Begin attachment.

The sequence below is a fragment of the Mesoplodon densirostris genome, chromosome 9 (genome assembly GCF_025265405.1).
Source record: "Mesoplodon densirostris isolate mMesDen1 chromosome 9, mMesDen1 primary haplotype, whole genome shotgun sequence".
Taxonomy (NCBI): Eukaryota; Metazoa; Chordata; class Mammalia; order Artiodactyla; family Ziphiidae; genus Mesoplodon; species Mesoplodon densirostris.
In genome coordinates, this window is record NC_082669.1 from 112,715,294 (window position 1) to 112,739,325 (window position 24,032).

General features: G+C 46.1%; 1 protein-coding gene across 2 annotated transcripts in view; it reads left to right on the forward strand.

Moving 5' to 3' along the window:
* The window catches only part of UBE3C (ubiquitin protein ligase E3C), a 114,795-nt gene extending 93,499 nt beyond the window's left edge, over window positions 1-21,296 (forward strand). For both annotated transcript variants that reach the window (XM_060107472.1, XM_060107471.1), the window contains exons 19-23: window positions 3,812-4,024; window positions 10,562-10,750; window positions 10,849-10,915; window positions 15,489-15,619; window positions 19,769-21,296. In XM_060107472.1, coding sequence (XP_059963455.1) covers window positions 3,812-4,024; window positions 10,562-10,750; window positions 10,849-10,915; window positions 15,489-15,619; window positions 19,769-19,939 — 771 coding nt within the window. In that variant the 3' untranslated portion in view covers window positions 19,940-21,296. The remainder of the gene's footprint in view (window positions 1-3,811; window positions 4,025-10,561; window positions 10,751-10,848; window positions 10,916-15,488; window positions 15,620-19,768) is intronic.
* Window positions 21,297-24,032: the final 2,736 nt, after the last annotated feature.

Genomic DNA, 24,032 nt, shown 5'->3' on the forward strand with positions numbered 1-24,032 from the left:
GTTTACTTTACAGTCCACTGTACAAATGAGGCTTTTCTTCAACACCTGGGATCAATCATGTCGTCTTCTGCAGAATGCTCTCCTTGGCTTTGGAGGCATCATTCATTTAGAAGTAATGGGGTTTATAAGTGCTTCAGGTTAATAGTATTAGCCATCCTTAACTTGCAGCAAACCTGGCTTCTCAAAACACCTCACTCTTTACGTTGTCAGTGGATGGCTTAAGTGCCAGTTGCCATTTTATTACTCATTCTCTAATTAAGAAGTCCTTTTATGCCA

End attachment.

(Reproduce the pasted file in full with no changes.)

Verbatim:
The sequence below is a fragment of the Mesoplodon densirostris genome, chromosome 9 (genome assembly GCF_025265405.1).
Source record: "Mesoplodon densirostris isolate mMesDen1 chromosome 9, mMesDen1 primary haplotype, whole genome shotgun sequence".
Taxonomy (NCBI): Eukaryota; Metazoa; Chordata; class Mammalia; order Artiodactyla; family Ziphiidae; genus Mesoplodon; species Mesoplodon densirostris.
In genome coordinates, this window is record NC_082669.1 from 112,715,294 (window position 1) to 112,739,325 (window position 24,032).

General features: G+C 46.1%; 1 protein-coding gene across 2 annotated transcripts in view; it reads left to right on the forward strand.

Moving 5' to 3' along the window:
* The window catches only part of UBE3C (ubiquitin protein ligase E3C), a 114,795-nt gene extending 93,499 nt beyond the window's left edge, over window positions 1-21,296 (forward strand). For both annotated transcript variants that reach the window (XM_060107472.1, XM_060107471.1), the window contains exons 19-23: window positions 3,812-4,024; window positions 10,562-10,750; window positions 10,849-10,915; window positions 15,489-15,619; window positions 19,769-21,296. In XM_060107472.1, coding sequence (XP_059963455.1) covers window positions 3,812-4,024; window positions 10,562-10,750; window positions 10,849-10,915; window positions 15,489-15,619; window positions 19,769-19,939 — 771 coding nt within the window. In that variant the 3' untranslated portion in view covers window positions 19,940-21,296. The remainder of the gene's footprint in view (window positions 1-3,811; window positions 4,025-10,561; window positions 10,751-10,848; window positions 10,916-15,488; window positions 15,620-19,768) is intronic.
* Window positions 21,297-24,032: the final 2,736 nt, after the last annotated feature.

Genomic DNA, 24,032 nt, shown 5'->3' on the forward strand with positions numbered 1-24,032 from the left:
GTTTACTTTACAGTCCACTGTACAAATGAGGCTTTTCTTCAACACCTGGGATCAATCATGTCGTCTTCTGCAGAATGCTCTCCTTGGCTTTGGAGGCATCATTCATTTAGAAGTAATGGGGTTTATAAGTGCTTCAGGTTAATAGTATTAGCCATCCTTAACTTGCAGCAAACCTGGCTTCTCAAAACACCTCACTCTTTACGTTGTCAGTGGATGGCTTAAGTGCCAGTTGCCATTTTATTACTCATTCTCTAATTAAGAAGTCCTTTTATGCCA